Is the Syrian government using chemical weapons?

Syrian man alleged to be a victim of a nerve gas attack on Sheikh Masoud in Aleppo on 13 April - YouTube video posted by doctor. A doctor shot a video of an alleged victim of a Syrian nerve gas attack on 13 April in Aleppo

So has the Syrian Government crossed a US-declared "red line" by using chemical weapons against rebel forces or civilians in Syria or not?

The answer according to senior US figures seems to be a "well, maybe".

US Defence Secretary Chuck Hagel is reported to have said that US intelligence agencies can confirm "to some degree of varying confidence", as he put it, that Syria has used chemical weapons.

But the White House has been quick to follow up by warning that such assessments are not enough.

In a letter to congress Miguel Rodriguez, the White House director of the office of legislative affairs, says: "Given the stakes involved and what we have learned from our own recent experiences, intelligence assessments alone are not sufficient. Only credible and corroborated facts that provide us with some degree of certainty, will guide our decision-making."


So what is going on here? It seems that western governments have a pretty good idea that chemical weapons have been used in Syria but are reluctant to say so, with the reticence strongest in the United States.

Mr Hagel's remarks are the first real chink in that reticence.

So why the caution? In part it may be due to the need to have sufficient quantity and quality of evidence to make an absolutely cast-iron case against Damascus.

Syria's chemical weapons

  • The CIA believes Syria has had a chemical weapons programme "for years and already has a stockpile of CW agents which can be delivered by aircraft, ballistic missile, and artillery rockets"
  • Syria is believed to possess mustard gas and sarin, a highly toxic nerve agent
  • The CIA also believes that Syria has attempted to develop more toxic and more persistent nerve agents, such as VX gas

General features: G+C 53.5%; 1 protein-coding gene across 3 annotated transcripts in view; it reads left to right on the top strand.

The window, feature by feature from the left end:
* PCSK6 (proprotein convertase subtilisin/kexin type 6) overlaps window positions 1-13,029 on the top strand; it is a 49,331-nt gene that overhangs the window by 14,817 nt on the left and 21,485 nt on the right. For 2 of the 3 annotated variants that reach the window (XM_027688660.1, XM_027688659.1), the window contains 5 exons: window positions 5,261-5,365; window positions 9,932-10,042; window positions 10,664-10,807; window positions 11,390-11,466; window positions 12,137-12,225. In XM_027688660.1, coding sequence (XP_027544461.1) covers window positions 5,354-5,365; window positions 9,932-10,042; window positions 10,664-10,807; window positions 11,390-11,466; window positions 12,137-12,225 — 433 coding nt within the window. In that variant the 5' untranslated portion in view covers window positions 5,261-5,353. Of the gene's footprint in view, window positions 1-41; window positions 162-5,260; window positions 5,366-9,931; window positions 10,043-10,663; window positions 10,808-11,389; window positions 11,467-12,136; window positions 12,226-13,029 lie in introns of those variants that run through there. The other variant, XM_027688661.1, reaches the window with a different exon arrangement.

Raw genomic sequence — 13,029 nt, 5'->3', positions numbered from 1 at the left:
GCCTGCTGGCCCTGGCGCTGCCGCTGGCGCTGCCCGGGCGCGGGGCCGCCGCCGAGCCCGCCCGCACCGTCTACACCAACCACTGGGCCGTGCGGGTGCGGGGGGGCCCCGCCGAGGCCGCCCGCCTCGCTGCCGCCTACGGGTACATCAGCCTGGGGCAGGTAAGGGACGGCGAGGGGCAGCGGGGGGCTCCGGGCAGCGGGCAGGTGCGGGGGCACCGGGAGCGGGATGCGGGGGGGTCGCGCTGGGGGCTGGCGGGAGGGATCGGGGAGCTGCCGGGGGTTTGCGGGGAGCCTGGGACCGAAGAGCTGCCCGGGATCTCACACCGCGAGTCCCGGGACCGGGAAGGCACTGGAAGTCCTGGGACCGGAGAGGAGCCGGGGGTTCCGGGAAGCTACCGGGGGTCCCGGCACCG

• A report citing Turkish, Arab and Western intelligence agencies put Syria's stockpile at approximately 1,000 tonnes of chemical weapons, stored in 50 towns and cities
  • Syria has not signed the Chemical Weapons Convention (CWC) or ratified the Biological and Toxin Weapons Convention (BTWC)

Sources: CSIS, RUSI

The potential consequences of a determination that the Assad regime has used such weapons are enormous.

But here of course there is a second problem. Setting red lines and warning of dire consequences if they are crossed is all very well, but what should actually be done?

With all the talk of "red lines", was Washington threatening a major air attack against Syria's extensive chemical weapons infrastructure if weapons were used?

Is the US really ready to become directly involved in the fighting against Mr Assad's government? Or has the Syrian president simply called Washington's bluff.

These are not simply political points. The US and its allies have been down the road of embarking upon armed conflict on the basis of uncertain evidence before in Iraq. The test of proof this time has to be much higher. And perhaps with the exception of that Israeli general, Washington's allies are reluctant to put the Obama Administration on the spot until the evidence is both incontrovertible and clear.

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